UPMC Presby Cracks Down On Hand Washing

By Dr. Maria Simbra, Health Editor

PITTSBURGH (KDKA) — UPMC Presbyterian Hospital is policing their staff to crack down on hand washing.

The hospital hopes this will curb hard-to-treat infections.

Doctors face up to a $1,000 fine for not washing their hands. Employees will be sent home without pay. That’s what UPMC Presby is doing in attempts to reduce hospital infections.

“You see it sometimes, people just don’t follow the rules and people are getting sick,” says nursing student Emily Mildren.

“It’s very important to me, because I see the results of it,” says physician Dr. Betty Liu.

Trained layperson monitors are posted near intensive care units to watch hospital staff. If someone doesn’t wash or sanitize, they will be prompted to do so. If they refuse, they will be penalized.

“I think it’s a little bit extreme, but I have to tell you, having worked around doctors for many years, and being one myself, the best way to get people to things sometimes, is to get into their pocket,” says Dr. Bruce Dixon of the Allegheny County Health Department.

“It certainly is a strong tactic, and something we’ve never had to resort to here at St. Clair,” says Sharon Jacobs, an infection control nurse at St. Clair Hospital in Mt. Lebanon. “I would hope we could get people to do it without fines, but you never know until you’re in that situation.”

The rules went into effect Jan. 20. The move came after the number of hospital infections with bacteria called acinetobacter was higher than expected. Instead of the usual two or fewer a month, there were five.

Strains of this bacteria can live on skin and surfaces for weeks. Acinetobacter can cause pneumonia, wound infections and meningitis. These infections can be resistant to many common antibiotics.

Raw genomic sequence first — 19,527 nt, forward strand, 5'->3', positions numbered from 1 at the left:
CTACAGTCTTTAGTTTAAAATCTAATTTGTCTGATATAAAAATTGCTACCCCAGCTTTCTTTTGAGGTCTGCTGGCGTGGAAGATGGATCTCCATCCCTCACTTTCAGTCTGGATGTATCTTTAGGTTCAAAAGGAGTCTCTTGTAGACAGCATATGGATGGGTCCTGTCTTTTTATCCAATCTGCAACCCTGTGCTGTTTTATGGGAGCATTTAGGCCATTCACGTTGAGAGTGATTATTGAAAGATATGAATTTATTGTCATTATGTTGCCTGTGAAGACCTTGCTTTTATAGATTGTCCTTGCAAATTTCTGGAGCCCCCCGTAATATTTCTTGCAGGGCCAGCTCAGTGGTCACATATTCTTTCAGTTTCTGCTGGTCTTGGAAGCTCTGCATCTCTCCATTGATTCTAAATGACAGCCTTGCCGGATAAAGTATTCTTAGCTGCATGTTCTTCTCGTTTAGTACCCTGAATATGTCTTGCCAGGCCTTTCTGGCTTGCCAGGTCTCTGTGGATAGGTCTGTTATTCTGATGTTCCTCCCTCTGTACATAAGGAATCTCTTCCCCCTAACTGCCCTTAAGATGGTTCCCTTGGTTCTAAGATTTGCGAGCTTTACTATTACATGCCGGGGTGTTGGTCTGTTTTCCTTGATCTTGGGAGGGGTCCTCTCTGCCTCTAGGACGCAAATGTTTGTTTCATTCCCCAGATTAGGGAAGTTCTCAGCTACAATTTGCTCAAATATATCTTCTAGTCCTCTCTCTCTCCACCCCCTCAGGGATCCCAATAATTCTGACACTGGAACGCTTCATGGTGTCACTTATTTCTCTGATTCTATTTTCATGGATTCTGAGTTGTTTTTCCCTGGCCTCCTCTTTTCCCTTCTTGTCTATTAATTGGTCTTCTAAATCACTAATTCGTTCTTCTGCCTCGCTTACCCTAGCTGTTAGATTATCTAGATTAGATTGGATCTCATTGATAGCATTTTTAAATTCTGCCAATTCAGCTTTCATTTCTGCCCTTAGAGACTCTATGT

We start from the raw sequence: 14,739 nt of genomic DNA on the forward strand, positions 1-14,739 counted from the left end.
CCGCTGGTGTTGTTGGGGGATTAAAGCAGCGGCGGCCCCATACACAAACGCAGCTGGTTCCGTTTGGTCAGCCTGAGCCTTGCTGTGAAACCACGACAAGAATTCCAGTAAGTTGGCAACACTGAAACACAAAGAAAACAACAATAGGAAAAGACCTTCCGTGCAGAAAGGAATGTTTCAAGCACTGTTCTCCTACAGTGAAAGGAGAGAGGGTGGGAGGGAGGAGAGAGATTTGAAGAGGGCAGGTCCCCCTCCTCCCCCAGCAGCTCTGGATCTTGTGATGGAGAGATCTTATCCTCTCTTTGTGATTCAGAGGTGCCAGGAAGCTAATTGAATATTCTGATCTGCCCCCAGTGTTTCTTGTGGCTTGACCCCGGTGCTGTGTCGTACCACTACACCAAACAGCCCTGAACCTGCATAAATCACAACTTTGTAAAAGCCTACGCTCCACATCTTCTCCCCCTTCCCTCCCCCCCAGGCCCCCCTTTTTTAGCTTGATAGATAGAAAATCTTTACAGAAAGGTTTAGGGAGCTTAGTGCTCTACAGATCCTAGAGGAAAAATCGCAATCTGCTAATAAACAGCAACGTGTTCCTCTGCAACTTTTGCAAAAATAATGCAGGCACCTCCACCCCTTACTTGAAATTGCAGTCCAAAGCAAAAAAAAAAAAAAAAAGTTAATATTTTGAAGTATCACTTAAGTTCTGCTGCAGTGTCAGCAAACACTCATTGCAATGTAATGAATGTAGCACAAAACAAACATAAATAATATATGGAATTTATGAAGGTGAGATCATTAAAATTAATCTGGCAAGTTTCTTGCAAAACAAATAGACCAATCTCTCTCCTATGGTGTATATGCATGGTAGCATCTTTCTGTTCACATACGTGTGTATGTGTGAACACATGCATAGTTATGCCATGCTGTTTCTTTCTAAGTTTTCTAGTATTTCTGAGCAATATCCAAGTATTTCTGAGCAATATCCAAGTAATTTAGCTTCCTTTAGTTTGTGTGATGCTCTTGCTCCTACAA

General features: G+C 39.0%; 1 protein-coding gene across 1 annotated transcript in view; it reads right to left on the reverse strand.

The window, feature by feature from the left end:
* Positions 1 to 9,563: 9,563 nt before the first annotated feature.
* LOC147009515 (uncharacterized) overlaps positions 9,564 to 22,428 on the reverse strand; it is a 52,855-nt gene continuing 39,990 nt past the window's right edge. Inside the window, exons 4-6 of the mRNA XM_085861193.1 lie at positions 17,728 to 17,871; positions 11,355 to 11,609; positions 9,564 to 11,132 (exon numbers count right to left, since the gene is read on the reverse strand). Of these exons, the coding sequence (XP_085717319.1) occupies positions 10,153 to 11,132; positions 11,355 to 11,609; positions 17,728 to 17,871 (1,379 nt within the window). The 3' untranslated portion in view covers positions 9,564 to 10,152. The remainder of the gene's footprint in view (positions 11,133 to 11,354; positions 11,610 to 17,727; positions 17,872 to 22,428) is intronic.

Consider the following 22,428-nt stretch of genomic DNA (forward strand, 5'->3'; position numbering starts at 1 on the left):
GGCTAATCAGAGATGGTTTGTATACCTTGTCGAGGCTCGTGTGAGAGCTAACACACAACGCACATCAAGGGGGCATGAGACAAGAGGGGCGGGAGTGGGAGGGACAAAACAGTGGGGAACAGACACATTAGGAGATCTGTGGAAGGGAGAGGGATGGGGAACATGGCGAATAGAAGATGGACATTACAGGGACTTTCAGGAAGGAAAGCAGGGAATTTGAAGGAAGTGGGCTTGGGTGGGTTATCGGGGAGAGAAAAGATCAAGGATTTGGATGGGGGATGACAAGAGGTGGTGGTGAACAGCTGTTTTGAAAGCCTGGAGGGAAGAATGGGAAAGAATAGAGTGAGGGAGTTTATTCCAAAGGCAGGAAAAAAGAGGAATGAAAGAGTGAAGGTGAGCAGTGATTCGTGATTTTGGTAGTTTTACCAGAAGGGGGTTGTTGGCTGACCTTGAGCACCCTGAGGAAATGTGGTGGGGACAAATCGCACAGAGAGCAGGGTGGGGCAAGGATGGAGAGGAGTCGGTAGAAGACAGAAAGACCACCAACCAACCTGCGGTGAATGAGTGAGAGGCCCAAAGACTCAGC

“It’s certainly one that you don’t want to catch hold in your institution, because it can spread from patient to patient,” Jacobs explains.

The chief of infection control at UPMC, Dr. Carlene Muto, declined an on-camera interview, saying through a spokesperson her schedule was too full today. The spokesperson added that because of a similar outbreak in 2006, UPMC is confident these measures will reduce the number of infections.


One Comment

  1. Ace Slick says:

    If they had to “crack down”, could you imagine with it was like BEFORE?

    Poor Dr. Carlene Muto with the full schedule. She probably was in a meeting trying to get rolls of toilet paper installed in the bathroom. Or hand towels so the doctors didn’t have to use their pant to dry their hands.

  2. Anonoyomus says:

    Having worked at UPMC Shadyside, I think there are ways to improve & compliance & monitors & fines are not the answer. First off those bottles of hand sanitizer attached to the wall need to go. Hospital staff shouldn’t use them. Due to the alcohol they start drying out & burning your skin with repeated use. The hand-soap needs to be reformulated to be milder with lotion already in it. It can’t dry out your hands or burn with repeated use. I washed my hands entering a patients room & leaving it. I was washing my hands over a hundred times a day & my hands were so sore coming home. This is what makes people not want to wash.